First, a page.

Launched on April 1st, 2013 and available until 2023, help to buy is an equity loan scheme. Under the scheme, the buyer is only required to find 5% of the property value for a deposit. The government then lends you up to 20% of the value of the property in the form of an ‘equity loan’. The remaining balance can then be topped up through a mortgage. There’s no interest to pay on the equity loan for the first 5 years, after that the interest kicks in at 1.75%.

It’s open to both first-time buyers and home movers, but it is restricted to new build homes. From April 2021 onwards only first-time buyers will be able to apply. When you come to sell your home, the government will take back its 20% share. If you don’t sell, the money is due back after 25 years. The idea with the help to Buy equity loan is that, because you’re theoretically only borrowing 75% from the mortgage lender, payments will be lower than if you had used a 95% mortgage. Help to Buy is a great route to get onto the housing ladder, or to even upsize your house if you are wanting to start now. But you must be quick, as its not going to go on forever!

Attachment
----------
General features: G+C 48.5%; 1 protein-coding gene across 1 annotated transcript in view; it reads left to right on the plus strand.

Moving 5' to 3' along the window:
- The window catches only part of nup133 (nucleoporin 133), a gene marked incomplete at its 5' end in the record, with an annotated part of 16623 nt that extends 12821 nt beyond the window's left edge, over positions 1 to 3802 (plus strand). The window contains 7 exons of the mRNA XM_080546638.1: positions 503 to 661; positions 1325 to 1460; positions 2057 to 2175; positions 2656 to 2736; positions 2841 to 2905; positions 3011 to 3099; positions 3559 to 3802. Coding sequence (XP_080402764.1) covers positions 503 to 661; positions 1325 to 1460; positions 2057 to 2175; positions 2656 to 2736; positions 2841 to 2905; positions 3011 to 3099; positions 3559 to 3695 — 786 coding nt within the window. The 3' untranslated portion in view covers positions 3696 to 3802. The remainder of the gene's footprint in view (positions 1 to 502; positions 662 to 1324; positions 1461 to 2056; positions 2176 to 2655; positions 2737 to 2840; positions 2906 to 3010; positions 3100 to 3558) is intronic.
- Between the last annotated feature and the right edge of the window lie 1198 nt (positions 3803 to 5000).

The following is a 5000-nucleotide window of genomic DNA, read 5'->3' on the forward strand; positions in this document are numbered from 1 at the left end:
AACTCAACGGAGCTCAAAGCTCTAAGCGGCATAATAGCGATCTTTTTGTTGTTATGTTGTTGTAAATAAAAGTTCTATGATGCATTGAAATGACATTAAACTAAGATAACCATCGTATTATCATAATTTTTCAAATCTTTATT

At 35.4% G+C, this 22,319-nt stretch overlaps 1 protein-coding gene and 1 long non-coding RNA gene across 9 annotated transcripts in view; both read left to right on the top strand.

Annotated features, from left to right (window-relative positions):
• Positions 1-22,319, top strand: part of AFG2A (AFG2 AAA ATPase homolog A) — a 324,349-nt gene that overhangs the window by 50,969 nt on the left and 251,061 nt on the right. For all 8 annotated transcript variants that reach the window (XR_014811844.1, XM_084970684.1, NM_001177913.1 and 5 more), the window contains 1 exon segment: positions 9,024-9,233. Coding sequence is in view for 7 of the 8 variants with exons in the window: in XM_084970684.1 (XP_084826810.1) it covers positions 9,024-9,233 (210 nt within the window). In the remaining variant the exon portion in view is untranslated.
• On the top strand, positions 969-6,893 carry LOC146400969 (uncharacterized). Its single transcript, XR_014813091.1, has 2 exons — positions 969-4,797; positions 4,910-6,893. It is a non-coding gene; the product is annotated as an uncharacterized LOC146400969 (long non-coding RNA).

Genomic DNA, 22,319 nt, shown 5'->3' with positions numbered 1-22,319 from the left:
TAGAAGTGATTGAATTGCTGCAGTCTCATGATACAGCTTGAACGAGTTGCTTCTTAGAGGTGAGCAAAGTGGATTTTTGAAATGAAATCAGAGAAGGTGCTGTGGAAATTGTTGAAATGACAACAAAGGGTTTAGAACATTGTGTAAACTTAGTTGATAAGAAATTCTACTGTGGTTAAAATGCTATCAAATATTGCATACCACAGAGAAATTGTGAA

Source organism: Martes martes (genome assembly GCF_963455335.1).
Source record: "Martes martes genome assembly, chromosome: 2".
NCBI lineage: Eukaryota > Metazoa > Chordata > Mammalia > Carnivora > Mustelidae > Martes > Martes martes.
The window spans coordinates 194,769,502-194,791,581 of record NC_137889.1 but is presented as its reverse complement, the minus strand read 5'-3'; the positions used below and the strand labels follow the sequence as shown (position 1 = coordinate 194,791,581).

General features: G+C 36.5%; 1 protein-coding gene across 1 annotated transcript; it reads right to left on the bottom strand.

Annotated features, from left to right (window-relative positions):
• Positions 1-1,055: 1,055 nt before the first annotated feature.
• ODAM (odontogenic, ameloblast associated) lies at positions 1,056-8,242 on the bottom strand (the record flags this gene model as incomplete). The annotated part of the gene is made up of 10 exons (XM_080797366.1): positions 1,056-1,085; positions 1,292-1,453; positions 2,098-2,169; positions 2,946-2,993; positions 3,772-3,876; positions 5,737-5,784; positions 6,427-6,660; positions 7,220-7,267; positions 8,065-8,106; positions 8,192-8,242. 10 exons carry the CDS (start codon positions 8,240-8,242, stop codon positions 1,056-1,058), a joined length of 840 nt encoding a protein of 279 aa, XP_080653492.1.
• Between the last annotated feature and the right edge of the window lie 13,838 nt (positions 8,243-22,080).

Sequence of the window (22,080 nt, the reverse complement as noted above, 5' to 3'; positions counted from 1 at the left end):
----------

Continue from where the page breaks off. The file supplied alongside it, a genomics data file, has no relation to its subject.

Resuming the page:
The Power of Prop Tech 2019: What is it and why does it matter?

Property technology will continue to transform the industry

The UK’s property industry has remained stubbornly resistant to change, even as innovation reshapes entire verticals across the wider economy. Compared with finance or retail, where e-commerce now accounts for around 20% of total UK retail sales, technology-led disruption in the property sector has been marginal. Whilst most of us bank and shop very differently today to how we did just a few a years ago, the fundamentals around buying a house, acquiring a mortgage or renting office space has remained more or less the same. But all of those things are about to change.